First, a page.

And go to church.
I know that for some of us, Wine Before Breakfast
is pretty much all that we can handle of church.
So be sure to be with us on Tuesday morning this week.
But I would also encourage you to allow the liturgies of the church
to shape time for you this week.

Perhaps a Eucharist every day,
but at the very least
the three great services of Maundy Thursday, Good Friday
and the Great Vigil on Saturday night.

If you have never kept these three services,
then I would encourage you to make this your first year.

Jesus didn’t have an option to take a pass on Holy Week.
And I’m not so sure that we really have an option
to take a pass on this week of all weeks in the rhythm of Christian life either.

This story is about coming home.
Coming home from exile.
Coming home from crushing disappointment.
Coming home from being lost and confused.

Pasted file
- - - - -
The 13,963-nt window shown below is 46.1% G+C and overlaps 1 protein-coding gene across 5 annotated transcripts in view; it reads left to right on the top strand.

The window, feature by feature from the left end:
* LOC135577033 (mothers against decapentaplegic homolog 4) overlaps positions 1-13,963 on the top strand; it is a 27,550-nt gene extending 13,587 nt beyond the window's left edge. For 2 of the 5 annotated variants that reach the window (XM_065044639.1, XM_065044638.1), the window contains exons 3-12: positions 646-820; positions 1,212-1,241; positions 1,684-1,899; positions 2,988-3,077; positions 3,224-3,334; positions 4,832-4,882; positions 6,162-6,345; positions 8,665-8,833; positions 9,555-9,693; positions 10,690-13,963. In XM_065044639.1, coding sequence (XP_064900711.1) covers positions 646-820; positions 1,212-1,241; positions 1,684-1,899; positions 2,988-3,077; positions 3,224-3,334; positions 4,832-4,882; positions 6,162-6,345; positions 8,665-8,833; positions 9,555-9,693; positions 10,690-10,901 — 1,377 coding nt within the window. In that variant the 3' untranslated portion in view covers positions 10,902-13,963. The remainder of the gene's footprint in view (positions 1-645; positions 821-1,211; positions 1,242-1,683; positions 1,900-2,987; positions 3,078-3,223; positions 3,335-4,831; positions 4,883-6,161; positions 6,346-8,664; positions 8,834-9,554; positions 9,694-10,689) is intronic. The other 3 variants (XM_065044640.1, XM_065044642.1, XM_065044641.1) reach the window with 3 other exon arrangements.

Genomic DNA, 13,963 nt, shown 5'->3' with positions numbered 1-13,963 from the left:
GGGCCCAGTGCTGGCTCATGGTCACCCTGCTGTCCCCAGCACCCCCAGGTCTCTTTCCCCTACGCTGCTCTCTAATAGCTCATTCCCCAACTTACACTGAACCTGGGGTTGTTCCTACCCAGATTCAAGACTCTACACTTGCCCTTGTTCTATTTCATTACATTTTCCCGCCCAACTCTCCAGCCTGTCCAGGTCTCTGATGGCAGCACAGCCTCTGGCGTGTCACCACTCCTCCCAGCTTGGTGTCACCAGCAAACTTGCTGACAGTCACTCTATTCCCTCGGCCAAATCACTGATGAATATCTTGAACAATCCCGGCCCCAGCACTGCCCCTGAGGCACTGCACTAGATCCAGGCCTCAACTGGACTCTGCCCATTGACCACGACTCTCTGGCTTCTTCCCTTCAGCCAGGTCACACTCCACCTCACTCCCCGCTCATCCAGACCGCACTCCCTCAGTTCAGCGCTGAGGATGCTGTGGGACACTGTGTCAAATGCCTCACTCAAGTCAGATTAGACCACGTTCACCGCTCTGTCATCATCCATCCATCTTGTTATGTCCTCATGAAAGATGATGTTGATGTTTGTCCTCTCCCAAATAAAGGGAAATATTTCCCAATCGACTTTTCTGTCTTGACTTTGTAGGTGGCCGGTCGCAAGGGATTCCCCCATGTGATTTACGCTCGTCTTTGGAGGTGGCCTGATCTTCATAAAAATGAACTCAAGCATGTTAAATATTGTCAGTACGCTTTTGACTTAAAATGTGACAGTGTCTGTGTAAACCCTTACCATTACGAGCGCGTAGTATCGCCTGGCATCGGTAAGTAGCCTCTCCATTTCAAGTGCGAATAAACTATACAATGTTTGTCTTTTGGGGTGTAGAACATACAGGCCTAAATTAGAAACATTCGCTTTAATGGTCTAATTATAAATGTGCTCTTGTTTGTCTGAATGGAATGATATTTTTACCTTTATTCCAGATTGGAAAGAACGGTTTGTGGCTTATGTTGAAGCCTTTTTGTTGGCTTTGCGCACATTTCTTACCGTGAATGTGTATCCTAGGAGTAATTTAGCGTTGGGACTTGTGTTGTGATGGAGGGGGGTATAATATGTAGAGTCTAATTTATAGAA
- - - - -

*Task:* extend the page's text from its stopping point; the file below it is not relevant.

Coming home from our home-breaking ways.

This story is about Christ crucified.
Let’s follow him to the cross.

And then … well then … let’s come home.

In the solidarity of the cross,

Brian Walsh
Campus Pastor

Brian Walsh
Brian is an activist theologian, a retired CRC campus minister, the founder of the Wine Before Breakfast community, and farms with Sylvia Keesmaat at Russet House Farm.He engages issues of theology and culture, and has written a couple of books you might want to check out. His most recent offering is cowritten with Sylvia Keesmaat and entitled Romans Disarmed: Resisting Empire, Demanding Justice.